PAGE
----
I was so impressed.  My youngest daughter brought five of her friend’s home after school to start winter break with a secret Santa gift exchange.  They arrived to my gentle warning to be quiet and respectful for the first hour while my office was still in business.  I barely heard a peep.  I was so proud of my youngest for following directions (for once) and making this small party such a pleasant experience.

Come five o’clock I picked up pizza, brought out grapes and drinks, and praised the group for their excellent behavior.  Soon I was filling up disposable hot cocoa cups for them to take with us for a walk around the Christmas lights display in the Old Market.

On our way home, we found ourselves suddenly surround by the SWAT team a block from home.  Dozens of unmarked police cars appeared out of nowhere.  Police were swarming a residence right next my car stopped at a stop sign to turn the corner to my driveway.  The girls went into a sheer panic.  Two girls had tears in their eyes.  Upon arriving home, they jumped out of the car as fast as possible and rushed inside tripping over each other.  I was perplexed by what seemed to be a complete overreaction to the commotion.

They peeked out the windows to see the events unfolding.  The excitement soon waned, with no explanation to what had happened.  The girls’ parents arrived for pick up and Sophia and I left to go pick up my oldest daughter.

Sophia was quiet in the car.  I didn’t notice at first.  She then asked “Mom, if someone calls a business and prank calls them, can the business call the police?”  “Yes,” I replied.  “Would the person who called be in trouble with the police?”  I switched into lawyer mode, not following where the conversation was going and said, “Sure, I suppose if the person was being a big enough nuisance.”  I glanced over at her. She looked sick to her stomach.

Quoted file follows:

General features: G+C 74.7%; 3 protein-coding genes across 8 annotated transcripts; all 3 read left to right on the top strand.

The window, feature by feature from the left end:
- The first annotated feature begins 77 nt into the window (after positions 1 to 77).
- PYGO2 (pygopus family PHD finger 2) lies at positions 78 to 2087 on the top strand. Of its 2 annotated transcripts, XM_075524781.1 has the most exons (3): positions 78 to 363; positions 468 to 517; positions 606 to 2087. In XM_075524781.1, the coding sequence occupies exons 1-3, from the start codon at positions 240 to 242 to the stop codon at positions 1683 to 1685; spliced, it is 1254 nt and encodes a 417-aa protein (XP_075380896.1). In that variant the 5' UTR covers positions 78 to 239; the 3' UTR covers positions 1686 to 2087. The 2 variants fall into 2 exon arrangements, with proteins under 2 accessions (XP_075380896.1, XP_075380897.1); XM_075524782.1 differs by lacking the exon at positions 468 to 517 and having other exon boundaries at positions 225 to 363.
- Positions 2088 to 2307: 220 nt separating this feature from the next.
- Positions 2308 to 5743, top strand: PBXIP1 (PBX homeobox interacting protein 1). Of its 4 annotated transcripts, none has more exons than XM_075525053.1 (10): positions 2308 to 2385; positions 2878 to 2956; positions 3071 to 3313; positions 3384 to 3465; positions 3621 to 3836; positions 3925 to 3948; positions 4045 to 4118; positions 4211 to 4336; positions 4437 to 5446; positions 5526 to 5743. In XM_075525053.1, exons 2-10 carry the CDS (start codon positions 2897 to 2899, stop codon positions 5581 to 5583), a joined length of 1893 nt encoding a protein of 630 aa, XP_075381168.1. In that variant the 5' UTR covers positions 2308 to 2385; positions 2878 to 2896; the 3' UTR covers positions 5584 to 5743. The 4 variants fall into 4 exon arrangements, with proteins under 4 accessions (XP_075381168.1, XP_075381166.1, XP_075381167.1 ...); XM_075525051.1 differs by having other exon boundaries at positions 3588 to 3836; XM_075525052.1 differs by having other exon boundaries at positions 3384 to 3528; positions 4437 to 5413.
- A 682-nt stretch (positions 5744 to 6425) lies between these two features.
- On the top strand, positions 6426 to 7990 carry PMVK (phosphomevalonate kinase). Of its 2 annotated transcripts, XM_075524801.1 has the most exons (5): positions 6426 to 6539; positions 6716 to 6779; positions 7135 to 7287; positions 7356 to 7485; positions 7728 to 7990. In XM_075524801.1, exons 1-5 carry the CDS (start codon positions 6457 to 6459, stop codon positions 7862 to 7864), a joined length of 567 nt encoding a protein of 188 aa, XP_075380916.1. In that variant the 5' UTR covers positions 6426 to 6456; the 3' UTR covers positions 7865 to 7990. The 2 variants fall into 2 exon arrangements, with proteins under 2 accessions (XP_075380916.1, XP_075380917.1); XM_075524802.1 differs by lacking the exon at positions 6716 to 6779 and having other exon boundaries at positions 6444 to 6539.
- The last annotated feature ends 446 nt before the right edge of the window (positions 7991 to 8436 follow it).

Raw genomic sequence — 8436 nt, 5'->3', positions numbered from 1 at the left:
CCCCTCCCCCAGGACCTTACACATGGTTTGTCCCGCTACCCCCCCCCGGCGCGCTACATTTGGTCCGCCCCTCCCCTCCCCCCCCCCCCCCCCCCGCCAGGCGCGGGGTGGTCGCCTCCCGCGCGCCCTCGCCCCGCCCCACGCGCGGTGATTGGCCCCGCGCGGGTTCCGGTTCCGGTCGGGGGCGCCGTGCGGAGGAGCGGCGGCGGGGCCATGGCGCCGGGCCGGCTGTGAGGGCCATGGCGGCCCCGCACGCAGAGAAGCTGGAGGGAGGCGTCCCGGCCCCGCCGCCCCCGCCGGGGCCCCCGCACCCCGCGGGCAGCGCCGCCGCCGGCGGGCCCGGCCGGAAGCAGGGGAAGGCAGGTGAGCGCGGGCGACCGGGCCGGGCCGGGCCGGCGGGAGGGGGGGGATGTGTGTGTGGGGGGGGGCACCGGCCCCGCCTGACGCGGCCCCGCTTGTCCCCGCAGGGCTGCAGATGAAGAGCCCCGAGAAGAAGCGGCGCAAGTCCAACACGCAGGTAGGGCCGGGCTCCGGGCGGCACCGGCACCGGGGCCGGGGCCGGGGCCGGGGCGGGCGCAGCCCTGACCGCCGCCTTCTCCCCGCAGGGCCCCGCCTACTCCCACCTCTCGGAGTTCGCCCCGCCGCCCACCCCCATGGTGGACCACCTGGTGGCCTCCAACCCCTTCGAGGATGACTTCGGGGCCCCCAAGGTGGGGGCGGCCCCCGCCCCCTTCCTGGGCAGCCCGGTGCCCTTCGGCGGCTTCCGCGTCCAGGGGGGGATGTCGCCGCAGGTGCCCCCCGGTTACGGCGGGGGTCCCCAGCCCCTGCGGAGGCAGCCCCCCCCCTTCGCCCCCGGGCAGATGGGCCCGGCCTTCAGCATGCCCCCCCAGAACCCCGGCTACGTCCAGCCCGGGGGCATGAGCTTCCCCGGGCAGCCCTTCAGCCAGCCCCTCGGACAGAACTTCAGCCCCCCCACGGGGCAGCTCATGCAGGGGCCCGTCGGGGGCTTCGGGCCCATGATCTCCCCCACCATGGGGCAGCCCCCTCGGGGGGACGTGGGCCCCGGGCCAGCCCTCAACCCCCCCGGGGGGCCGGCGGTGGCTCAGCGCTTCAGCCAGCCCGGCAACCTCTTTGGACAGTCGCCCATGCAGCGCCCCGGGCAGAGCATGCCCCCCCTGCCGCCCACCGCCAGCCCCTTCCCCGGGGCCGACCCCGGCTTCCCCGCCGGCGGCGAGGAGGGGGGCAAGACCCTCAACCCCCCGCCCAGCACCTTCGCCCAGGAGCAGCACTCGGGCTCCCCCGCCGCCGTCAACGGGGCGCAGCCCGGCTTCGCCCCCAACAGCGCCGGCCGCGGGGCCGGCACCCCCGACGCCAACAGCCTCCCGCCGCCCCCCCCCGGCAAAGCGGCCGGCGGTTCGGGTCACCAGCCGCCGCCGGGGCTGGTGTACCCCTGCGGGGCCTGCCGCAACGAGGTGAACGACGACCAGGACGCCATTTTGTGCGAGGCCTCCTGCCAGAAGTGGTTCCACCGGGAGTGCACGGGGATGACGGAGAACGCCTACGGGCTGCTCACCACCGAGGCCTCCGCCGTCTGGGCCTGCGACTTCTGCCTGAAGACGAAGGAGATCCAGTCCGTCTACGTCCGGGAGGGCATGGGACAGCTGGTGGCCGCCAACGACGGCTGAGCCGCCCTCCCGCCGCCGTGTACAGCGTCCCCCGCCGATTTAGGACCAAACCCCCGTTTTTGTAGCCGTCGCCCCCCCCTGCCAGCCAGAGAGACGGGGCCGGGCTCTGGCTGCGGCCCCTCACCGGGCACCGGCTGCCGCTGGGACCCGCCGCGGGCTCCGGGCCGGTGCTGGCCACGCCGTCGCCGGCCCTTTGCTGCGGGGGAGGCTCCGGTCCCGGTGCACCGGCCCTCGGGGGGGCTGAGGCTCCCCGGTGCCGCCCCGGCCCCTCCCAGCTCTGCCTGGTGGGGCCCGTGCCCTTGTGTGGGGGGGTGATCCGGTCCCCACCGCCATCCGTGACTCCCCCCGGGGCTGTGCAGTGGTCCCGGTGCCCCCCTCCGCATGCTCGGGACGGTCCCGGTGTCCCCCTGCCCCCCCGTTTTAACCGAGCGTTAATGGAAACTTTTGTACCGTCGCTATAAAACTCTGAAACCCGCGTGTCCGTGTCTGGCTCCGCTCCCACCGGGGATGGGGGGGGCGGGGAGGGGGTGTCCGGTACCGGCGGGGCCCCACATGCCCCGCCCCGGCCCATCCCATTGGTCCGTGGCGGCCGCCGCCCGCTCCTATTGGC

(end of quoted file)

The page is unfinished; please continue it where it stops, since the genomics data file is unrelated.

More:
“Mom.  I have to tell you something.”  My eyes found the ceiling of my car.  “Today we called McDonalds and we asked if they had crabby patties.  The lady said to stop calling and she was going to call the police… do you think the police were looking for us?”

I could barely contain my smile.  I swallowed my giggles and said, “Well Sophia, I hope you learned a valuable lesson.”

These 6th grade girls had learned what many adults struggle with – particularly when faced with a significant life challenge such as divorce.  When out of integrity the susceptibility for making incorrect assumptions may often lead to unnecessary suffering … and crabby patties.

Angela Dunne

CategoryDoing Divorce